Part of the thrill and the excitement will be in the anticipation of what they are. I love mystery plants, and sometimes they turn out to be my best.

    Great, you're having such terrific success with germination! Good luck, Mike...

    : )
     
  14. mike anders

    mike anders Active Member

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    Hi Everyone

    Here are the latest photos of my attempts at gardening!

    I thought it may be a good idea to show photos of the seed compost I use & the method of making it.

    It will mix much better when very dry so you need to chose a sunny day.
    The 'raw compost' is purchased in a local shop very cheaply. I call it 'raw' because it has all kinds of things in it: bits of wood, string, paper, clay & stones which can be taken out as you like. Then I spread it all out over the concrete patio to dry in the hot sun. This will sterilise it to some extent. Then I add the sharp, or brown sand on top of it at a ratio of 2 compost to 1 sand. When spread out to about 50mm depth, I then tread it down to break up the lumps in it. The lumps of clay will break up much better when dried. It needs to be mixed with a rake or something. A bricklayers trowel is used to break it down further using the sharp cutting edge. A fertilizer can be added at this stage, i.e. organic manure. After a thorough mixing it can then be bagged up and used as required.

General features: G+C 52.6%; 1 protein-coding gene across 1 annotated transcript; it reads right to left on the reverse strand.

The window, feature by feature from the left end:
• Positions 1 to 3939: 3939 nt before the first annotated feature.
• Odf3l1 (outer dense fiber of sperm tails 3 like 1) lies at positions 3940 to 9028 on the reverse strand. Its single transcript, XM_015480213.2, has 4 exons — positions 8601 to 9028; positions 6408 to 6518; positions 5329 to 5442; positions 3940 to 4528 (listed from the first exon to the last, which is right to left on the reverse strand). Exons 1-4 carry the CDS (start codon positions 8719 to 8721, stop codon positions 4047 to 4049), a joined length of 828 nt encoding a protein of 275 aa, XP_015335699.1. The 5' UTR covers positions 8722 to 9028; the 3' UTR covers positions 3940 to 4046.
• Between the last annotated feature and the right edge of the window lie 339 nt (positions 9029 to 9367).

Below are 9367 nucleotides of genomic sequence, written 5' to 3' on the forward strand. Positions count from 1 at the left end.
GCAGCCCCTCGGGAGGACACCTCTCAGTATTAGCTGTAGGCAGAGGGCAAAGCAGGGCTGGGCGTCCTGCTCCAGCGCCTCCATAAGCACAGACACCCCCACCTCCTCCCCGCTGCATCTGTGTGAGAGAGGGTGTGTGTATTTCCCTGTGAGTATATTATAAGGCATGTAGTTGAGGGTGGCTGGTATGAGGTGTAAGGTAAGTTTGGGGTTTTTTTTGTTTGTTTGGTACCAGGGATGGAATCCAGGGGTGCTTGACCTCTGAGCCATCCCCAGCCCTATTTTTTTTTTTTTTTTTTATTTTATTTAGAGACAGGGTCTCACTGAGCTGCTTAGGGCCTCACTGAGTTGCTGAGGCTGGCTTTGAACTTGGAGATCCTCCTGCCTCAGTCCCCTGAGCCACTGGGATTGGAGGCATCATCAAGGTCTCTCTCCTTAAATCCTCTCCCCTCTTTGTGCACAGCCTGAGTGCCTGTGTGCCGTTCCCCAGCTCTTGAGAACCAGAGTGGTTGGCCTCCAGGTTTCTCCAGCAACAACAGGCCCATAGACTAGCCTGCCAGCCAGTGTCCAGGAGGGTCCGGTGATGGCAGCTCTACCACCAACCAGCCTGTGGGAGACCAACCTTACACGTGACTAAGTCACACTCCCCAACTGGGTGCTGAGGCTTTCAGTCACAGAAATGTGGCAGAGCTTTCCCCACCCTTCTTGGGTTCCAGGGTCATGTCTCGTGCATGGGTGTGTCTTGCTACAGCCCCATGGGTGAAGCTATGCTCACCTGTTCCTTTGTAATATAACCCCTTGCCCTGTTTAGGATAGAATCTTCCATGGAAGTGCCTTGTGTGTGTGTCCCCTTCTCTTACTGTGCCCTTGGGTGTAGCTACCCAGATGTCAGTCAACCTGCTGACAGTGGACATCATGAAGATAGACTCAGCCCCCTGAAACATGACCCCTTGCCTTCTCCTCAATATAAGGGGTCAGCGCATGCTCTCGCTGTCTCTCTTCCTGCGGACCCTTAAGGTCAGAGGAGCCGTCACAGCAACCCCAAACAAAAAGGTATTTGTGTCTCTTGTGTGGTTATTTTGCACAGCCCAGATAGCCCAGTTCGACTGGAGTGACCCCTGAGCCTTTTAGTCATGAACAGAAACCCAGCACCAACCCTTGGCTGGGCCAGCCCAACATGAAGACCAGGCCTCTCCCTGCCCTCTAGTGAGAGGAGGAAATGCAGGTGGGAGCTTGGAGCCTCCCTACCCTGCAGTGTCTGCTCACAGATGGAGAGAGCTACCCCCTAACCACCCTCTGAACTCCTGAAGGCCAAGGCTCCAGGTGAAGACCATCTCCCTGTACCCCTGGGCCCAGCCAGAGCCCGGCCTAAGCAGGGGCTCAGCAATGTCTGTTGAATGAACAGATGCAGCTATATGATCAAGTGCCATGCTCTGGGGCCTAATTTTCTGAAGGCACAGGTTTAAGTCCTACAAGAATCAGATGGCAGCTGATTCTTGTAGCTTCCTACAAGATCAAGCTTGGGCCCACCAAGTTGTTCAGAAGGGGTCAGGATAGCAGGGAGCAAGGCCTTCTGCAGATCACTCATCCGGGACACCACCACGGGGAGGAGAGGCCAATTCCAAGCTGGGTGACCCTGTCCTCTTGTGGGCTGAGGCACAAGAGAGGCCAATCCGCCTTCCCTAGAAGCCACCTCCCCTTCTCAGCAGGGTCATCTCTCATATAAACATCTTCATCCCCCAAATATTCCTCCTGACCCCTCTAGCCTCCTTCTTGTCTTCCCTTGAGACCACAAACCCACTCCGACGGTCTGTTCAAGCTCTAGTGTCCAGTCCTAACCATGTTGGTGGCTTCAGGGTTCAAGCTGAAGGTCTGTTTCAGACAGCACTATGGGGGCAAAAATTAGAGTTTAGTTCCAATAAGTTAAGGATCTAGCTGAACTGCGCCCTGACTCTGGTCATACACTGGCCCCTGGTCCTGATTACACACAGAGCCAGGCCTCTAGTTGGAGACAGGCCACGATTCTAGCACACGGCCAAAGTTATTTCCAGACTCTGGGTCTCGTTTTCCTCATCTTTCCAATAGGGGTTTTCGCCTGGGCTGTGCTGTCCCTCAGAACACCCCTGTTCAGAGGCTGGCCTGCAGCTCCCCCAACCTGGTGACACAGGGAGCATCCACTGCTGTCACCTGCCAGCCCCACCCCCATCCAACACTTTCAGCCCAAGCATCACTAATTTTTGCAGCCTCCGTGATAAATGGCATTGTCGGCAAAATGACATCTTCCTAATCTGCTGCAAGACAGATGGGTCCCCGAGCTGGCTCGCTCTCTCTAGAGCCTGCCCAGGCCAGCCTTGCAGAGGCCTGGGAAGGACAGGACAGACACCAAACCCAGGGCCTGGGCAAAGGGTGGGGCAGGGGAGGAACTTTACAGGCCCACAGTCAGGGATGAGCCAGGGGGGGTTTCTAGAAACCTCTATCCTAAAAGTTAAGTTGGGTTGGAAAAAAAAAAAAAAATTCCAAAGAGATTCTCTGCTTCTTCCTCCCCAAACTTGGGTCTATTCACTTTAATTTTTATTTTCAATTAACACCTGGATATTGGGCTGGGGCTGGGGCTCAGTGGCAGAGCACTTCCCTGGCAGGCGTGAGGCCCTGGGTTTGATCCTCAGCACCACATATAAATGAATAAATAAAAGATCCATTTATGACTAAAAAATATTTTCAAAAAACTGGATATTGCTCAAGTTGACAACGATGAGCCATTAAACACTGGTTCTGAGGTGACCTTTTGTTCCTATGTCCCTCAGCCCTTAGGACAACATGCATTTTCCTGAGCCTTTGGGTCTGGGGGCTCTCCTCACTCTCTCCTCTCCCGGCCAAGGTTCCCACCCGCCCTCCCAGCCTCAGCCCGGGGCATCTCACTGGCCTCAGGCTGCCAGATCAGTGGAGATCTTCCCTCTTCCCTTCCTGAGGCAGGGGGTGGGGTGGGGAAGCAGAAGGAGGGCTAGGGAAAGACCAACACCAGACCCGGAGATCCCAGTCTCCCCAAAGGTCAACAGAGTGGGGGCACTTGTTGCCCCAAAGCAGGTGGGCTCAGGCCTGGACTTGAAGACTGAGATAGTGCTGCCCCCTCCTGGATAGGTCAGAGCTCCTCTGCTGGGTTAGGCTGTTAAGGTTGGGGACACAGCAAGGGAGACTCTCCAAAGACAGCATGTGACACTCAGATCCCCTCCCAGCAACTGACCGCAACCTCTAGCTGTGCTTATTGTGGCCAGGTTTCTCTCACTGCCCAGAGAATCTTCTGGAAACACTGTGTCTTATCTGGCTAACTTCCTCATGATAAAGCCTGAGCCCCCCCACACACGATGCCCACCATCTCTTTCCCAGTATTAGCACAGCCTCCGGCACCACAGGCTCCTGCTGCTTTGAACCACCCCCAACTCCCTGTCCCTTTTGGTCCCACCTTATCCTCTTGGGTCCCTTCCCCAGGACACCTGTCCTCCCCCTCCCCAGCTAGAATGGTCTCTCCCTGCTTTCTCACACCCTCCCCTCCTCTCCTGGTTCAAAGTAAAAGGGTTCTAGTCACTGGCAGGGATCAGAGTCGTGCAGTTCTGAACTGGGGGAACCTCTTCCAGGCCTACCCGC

As you can see from the results in the photos it is very good stuff!

    The cucumbers were up after only two days!
    The 'Marmande' tomato is from seed sent from Austrailia.
    And, of course, my best seville orange which is now 800mm high!

    Happy gardening!

    Regards Mike
     

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  15. Daniel Mosquin

    Daniel Mosquin Esteemed Contributor UBC Botanical Garden Forums Administrator Forums Moderator 10 Years

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    Thread closed due to deleted posts. Even if Citrus forum is revived one day, this thread will need to remain closed as it no longer makes much sense.